tomthakkar

Tom Thakkar came up performing at the Comedy Attic in Bloomington.

Comedian Tom Thakkar hasn’t always been known as Tom Thakkar. For years, the stand-up comic and Bloomington native performed with the name he was born with: Tom Brady.

“I just had a realization one night that if I wanted to be on TV, especially a late night show, there was no way they were ever going to be like, “And up next, comedian Tom Brady,’” Thakkar says. “I’d get so many annoying tweets about it and stuff.”

Since making the name change, Thakkar hasn’t looked back, as he’s steadily risen in the stand-up comedy ranks. Later this month, in fact, Thakkar is set to record a 30-minute Comedy Central Presents special, which will appear on the network later in 2019.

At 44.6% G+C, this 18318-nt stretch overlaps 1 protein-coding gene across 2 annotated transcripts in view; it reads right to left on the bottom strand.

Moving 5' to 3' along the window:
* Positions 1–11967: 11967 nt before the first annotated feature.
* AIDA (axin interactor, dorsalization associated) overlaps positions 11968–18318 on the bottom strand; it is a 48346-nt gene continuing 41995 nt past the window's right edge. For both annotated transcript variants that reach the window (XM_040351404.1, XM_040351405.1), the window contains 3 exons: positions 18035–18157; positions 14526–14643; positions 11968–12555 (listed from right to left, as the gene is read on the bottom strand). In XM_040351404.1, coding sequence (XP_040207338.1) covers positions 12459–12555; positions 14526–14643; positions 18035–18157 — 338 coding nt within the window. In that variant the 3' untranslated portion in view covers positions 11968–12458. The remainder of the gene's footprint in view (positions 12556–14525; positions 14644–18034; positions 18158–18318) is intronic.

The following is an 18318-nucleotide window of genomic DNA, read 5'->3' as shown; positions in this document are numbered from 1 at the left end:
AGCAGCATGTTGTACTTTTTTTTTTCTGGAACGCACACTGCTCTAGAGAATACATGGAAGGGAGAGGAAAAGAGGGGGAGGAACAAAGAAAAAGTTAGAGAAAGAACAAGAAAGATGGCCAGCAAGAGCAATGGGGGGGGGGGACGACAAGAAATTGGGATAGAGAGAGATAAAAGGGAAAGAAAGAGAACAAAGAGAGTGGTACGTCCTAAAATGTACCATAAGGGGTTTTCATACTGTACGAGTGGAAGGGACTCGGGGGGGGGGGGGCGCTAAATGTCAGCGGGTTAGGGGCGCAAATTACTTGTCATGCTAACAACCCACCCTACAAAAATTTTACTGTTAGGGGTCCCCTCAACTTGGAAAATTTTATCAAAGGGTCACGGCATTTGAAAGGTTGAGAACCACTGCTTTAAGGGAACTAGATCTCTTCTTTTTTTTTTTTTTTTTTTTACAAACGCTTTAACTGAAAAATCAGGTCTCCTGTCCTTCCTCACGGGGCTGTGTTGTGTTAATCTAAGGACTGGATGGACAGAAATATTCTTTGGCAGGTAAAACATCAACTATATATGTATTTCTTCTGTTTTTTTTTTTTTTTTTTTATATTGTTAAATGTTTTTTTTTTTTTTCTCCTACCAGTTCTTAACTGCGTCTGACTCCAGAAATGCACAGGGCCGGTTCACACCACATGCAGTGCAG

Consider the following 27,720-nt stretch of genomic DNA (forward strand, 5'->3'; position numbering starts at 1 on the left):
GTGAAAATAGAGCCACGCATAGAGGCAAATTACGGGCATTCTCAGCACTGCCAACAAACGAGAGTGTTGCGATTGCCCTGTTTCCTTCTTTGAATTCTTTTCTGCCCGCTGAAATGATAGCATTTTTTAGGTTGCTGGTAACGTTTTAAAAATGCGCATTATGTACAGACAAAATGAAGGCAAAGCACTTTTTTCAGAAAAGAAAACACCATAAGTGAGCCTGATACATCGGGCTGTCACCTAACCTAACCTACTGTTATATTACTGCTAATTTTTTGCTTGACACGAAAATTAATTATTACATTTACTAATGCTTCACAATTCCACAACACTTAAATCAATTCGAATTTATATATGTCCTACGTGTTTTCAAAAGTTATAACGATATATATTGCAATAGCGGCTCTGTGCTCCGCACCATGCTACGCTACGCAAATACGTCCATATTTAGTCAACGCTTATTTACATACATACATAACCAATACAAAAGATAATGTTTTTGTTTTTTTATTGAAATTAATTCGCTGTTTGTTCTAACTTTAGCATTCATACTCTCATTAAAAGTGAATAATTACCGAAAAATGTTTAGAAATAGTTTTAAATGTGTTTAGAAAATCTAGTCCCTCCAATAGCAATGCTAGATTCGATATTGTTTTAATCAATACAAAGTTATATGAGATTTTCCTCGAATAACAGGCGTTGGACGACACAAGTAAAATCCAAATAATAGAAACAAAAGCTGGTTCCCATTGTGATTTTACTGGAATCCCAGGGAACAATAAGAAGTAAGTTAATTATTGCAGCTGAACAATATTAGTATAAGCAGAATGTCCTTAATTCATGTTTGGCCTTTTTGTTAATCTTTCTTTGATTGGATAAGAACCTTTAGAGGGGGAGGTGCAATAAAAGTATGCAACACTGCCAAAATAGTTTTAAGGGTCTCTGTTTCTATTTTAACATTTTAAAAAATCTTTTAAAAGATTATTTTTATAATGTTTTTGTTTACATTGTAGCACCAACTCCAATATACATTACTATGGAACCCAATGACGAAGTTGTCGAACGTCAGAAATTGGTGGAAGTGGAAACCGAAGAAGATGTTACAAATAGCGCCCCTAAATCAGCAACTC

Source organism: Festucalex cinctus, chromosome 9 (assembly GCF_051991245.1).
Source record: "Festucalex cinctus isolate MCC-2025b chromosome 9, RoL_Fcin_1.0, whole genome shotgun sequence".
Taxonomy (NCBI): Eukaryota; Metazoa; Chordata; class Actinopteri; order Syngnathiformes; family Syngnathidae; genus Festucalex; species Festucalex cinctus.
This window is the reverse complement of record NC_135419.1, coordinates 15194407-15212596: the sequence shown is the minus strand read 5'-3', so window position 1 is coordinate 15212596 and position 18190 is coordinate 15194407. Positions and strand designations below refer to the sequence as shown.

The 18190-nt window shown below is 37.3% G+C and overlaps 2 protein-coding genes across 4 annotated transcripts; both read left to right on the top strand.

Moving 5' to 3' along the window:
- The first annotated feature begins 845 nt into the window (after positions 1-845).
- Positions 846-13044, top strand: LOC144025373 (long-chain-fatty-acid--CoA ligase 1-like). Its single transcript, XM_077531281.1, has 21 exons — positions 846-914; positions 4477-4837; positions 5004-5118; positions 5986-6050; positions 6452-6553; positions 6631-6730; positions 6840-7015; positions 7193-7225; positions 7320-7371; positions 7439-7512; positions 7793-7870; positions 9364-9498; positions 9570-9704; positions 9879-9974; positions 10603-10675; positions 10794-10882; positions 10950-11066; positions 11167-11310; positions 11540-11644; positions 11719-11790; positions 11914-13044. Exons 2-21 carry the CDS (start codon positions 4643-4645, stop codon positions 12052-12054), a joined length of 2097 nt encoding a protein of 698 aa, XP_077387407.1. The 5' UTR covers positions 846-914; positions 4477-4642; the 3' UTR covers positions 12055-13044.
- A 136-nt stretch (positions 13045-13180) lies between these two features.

From Jan. 18-20, Thakkar will return to his beloved hometown for a string of shows at the Comedy Attic. Beforehand, we caught up with him for an in-depth phone interview.

NUVO: You mention your family a lot in your stand-up. Where are you originally from, and what was your upbringing like?

TOM THAKKAR: I’m from Bloomington, Indiana originally. I grew up with a really cool mom. She was basically a single parent. I had a stepdad, but he was not really a good guy. So I was raised by my mom and my sister with no dad, as I talk about a lot in my stand-up.

I was also a mixed-race kid in Indiana, which was kind of weird, especially in the part of Bloomington where I was. I didn’t have my Indian dad or his family around, so I thought that I was Chinese for a while. I saw a Chinese person at the grocery store, and I just assumed I would grow up and turn into him. [laughs] Because he was the only dark person I had seen besides myself at that point.

NUVO: Did you attend IU?